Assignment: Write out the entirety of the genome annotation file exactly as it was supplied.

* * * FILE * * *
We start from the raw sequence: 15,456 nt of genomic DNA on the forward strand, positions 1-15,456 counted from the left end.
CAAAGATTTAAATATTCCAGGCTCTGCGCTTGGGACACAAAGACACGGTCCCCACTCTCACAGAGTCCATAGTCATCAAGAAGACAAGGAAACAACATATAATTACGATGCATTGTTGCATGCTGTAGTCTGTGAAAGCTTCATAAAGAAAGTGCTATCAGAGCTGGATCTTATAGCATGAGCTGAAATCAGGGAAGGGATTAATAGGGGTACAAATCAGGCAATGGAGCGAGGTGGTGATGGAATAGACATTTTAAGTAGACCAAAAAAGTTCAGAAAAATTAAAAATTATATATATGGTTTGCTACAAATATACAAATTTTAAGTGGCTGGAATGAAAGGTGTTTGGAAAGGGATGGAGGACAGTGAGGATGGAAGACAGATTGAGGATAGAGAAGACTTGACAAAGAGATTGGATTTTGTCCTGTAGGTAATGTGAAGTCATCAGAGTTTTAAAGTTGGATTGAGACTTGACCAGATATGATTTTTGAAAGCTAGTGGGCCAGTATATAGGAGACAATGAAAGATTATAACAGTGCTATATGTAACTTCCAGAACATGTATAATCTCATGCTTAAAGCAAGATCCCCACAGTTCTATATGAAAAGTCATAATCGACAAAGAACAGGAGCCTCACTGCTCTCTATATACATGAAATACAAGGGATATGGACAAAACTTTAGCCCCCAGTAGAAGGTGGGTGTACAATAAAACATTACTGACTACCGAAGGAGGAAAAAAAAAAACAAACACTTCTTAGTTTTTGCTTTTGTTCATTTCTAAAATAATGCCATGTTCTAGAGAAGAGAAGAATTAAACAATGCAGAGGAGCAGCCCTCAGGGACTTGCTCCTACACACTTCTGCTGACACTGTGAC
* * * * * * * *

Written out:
We start from the raw sequence: 15,456 nt of genomic DNA on the forward strand, positions 1-15,456 counted from the left end.
CAAAGATTTAAATATTCCAGGCTCTGCGCTTGGGACACAAAGACACGGTCCCCACTCTCACAGAGTCCATAGTCATCAAGAAGACAAGGAAACAACATATAATTACGATGCATTGTTGCATGCTGTAGTCTGTGAAAGCTTCATAAAGAAAGTGCTATCAGAGCTGGATCTTATAGCATGAGCTGAAATCAGGGAAGGGATTAATAGGGGTACAAATCAGGCAATGGAGCGAGGTGGTGATGGAATAGACATTTTAAGTAGACCAAAAAAGTTCAGAAAAATTAAAAATTATATATATGGTTTGCTACAAATATACAAATTTTAAGTGGCTGGAATGAAAGGTGTTTGGAAAGGGATGGAGGACAGTGAGGATGGAAGACAGATTGAGGATAGAGAAGACTTGACAAAGAGATTGGATTTTGTCCTGTAGGTAATGTGAAGTCATCAGAGTTTTAAAGTTGGATTGAGACTTGACCAGATATGATTTTTGAAAGCTAGTGGGCCAGTATATAGGAGACAATGAAAGATTATAACAGTGCTATATGTAACTTCCAGAACATGTATAATCTCATGCTTAAAGCAAGATCCCCACAGTTCTATATGAAAAGTCATAATCGACAAAGAACAGGAGCCTCACTGCTCTCTATATACATGAAATACAAGGGATATGGACAAAACTTTAGCCCCCAGTAGAAGGTGGGTGTACAATAAAACATTACTGACTACCGAAGGAGGAAAAAAAAAAACAAACACTTCTTAGTTTTTGCTTTTGTTCATTTCTAAAATAATGCCATGTTCTAGAGAAGAGAAGAATTAAACAATGCAGAGGAGCAGCCCTCAGGGACTTGCTCCTACACACTTCTGCTGACACTGTGAC